Rinsho Shinkeigaku (Clinical Neurology)

Original Article

[123I]-Ioflupane SPECT in combination with MIBG myocardial scintigraphy in Parkinson's disease: a case series study

Akane Yamada, M.D.1), Takenobu Murakami, M.D., Ph.D.1)2)3), Yongjin Kang, M.D., Ph.D.4), Yoichiro Iikuni, M.D.1), Akeshi Morimatsu, M.D.1), Akiko Shirata, M.D., Ph.D.1), Hiroshi Ito, M.D., Ph.D.3), Yoshikazu Ugawa, M.D., Ph.D.2) and Kiyomi Yamane, M.D., Ph.D.1)

1)Department of Neurology, Neurological Institute, Ohta-Atami Hospital
2)Department of Neurology, Fukushima Medical University
3)Advanced Clinical Research Center, Fukushima Global Medical Science Center, Fukushima Medical University
4)Department of Radiology, Ohta-Atami Hospital

Metaiodobenzylguanidine (MIBG) myocardial scintigraphy is widely accepted as a beneficial tool for differentiating Parkinson's disease (PD) from other Parkinson-related disorders (PRD). In Japan, dopamine transporter (DAT) imaging, which can evaluate presynaptic degeneration of dopamine neurons, has been applied in clinics since 2014. The present study investigated the utility of [123I]-Ioflupane single photon emission computed tomography (SPECT) combined with MIBG myocardial scintigraphy for the diagnosis of PD. We performed [123I]-Ioflupane SPECT and MIBG myocardial scintigraphy in 63 PD patients, 8 PRD patients and 1 essential tremor patient, and obtained the specific binding ratio (SBR [cut-off: 4.5]) and the heart-to-mediastinum ratio (H/M [cut-off: 2.2]). In 70% of the PD patients, both parameters were significantly reduced. In 22% of the PD patients, the SBR was smaller than 4.5 with normal H/M, and H/M was less than 2.2 with normal SBR in 5% of all subjects. Either the SBR or H/M was significantly reduced in 97% of the study population. The SBR showed low disease specificity to PD (11%), and the SBR and H/M negatively correlated with disease duration. These findings indicate that [123I]-Ioflupane SPECT combined with MIBG myocardial scintigraphy can improve the detection rate of PD. However, careful interpretation of these results is required because [123I]-Ioflupane SPECT poorly differentiates PD from PRD. Progression of PD may reflect the gradual reduction of isotope accumulation, hence, both [123I]-Ioflupane SPECT and MIBG myocardial scintigraphy should be tested repeatedly even in clinically suspected PD cases showing negative results.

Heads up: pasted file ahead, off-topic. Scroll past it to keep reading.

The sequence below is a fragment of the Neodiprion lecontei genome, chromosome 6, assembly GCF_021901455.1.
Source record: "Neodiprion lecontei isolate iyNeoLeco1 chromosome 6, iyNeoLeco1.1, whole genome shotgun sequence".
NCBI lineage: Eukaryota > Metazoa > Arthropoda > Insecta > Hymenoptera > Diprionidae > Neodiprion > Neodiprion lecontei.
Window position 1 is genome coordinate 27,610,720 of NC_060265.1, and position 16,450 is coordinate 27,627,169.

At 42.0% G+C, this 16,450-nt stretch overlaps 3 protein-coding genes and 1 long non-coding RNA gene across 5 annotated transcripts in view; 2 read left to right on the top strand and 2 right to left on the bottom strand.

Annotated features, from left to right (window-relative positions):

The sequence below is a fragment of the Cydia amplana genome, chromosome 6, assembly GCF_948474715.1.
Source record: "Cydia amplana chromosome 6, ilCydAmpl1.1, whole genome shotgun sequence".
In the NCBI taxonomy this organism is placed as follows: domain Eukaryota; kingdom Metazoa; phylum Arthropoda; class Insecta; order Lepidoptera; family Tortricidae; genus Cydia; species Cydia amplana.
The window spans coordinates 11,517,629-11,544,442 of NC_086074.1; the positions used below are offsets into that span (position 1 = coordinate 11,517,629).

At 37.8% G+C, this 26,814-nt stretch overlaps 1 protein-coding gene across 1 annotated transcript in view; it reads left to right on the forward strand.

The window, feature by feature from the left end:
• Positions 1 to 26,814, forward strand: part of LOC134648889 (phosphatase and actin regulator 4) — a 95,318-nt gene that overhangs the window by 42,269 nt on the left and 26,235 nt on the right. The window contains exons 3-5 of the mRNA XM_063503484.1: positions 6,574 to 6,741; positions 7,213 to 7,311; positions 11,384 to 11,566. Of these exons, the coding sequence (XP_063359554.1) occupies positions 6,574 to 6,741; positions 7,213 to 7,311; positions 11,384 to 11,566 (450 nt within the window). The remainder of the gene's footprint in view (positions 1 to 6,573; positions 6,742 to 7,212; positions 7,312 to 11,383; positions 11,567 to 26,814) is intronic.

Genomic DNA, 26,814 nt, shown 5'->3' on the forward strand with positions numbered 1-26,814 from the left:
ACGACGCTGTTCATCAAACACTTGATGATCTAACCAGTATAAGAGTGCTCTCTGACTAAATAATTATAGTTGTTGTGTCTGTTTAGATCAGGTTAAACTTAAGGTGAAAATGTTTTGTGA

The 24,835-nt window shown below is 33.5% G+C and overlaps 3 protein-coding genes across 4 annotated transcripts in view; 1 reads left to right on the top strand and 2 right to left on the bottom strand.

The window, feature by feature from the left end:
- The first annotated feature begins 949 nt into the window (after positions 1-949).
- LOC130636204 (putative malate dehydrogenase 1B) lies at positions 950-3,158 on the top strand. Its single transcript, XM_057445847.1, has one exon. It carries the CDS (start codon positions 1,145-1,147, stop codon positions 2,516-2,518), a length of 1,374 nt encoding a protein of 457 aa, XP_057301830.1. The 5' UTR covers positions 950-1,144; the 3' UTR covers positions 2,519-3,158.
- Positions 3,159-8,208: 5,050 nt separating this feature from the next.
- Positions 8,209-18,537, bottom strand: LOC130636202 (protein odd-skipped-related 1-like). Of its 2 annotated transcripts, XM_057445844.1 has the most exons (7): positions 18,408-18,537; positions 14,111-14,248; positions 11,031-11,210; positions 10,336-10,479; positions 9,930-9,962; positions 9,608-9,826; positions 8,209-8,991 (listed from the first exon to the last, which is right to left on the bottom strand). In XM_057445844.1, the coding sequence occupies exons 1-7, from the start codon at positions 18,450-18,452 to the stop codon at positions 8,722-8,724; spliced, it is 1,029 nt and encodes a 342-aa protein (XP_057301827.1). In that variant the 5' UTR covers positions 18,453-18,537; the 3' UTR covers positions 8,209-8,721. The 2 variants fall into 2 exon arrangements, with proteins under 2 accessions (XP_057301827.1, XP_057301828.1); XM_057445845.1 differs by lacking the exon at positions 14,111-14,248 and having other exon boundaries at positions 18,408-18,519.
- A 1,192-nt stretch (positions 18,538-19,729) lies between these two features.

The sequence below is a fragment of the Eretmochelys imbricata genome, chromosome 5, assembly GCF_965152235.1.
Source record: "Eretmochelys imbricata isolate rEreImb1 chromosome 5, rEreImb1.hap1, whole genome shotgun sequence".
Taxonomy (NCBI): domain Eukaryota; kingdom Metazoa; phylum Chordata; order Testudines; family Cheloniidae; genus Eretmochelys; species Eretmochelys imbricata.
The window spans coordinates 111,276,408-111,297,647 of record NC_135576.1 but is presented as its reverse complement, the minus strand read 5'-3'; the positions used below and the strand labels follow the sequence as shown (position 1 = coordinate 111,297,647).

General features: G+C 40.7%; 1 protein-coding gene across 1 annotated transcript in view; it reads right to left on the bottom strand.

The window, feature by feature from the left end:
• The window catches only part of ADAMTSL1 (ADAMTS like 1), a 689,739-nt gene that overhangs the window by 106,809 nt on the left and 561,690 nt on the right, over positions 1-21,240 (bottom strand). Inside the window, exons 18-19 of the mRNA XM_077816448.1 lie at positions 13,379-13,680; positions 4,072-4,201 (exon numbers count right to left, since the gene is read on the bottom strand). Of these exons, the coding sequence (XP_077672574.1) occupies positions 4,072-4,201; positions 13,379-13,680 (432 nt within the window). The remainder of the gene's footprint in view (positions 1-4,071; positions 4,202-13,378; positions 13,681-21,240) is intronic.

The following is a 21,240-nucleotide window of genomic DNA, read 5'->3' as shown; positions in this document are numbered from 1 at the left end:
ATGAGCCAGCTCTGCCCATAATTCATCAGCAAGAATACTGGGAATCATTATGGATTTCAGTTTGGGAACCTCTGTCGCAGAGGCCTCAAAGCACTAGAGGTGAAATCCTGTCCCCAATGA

Full Text of this Article in Japanese PDF (461K)

(CLINICA NEUROL, 56: 400|406, 2016)
key words: Parkinson's disease, [123I]-Ioflupane SPECT, MIBG scintigraphy, specific binding ratio, heart-to-mediastinum ratio

(Received: 28-Nov-15)